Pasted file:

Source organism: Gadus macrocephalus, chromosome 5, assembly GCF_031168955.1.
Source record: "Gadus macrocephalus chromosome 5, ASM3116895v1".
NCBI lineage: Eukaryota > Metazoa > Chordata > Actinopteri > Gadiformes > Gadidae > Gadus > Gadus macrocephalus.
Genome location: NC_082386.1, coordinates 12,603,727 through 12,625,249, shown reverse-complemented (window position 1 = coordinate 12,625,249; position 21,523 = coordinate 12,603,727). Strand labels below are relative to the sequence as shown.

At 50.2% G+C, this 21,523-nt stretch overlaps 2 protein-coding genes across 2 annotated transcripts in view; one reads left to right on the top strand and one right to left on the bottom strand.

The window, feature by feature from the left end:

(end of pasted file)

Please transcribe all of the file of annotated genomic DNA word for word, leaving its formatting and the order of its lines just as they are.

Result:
Source organism: Gadus macrocephalus, chromosome 5, assembly GCF_031168955.1.
Source record: "Gadus macrocephalus chromosome 5, ASM3116895v1".
NCBI lineage: Eukaryota > Metazoa > Chordata > Actinopteri > Gadiformes > Gadidae > Gadus > Gadus macrocephalus.
Genome location: NC_082386.1, coordinates 12,603,727 through 12,625,249, shown reverse-complemented (window position 1 = coordinate 12,625,249; position 21,523 = coordinate 12,603,727). Strand labels below are relative to the sequence as shown.

At 50.2% G+C, this 21,523-nt stretch overlaps 2 protein-coding genes across 2 annotated transcripts in view; one reads left to right on the top strand and one right to left on the bottom strand.

The window, feature by feature from the left end: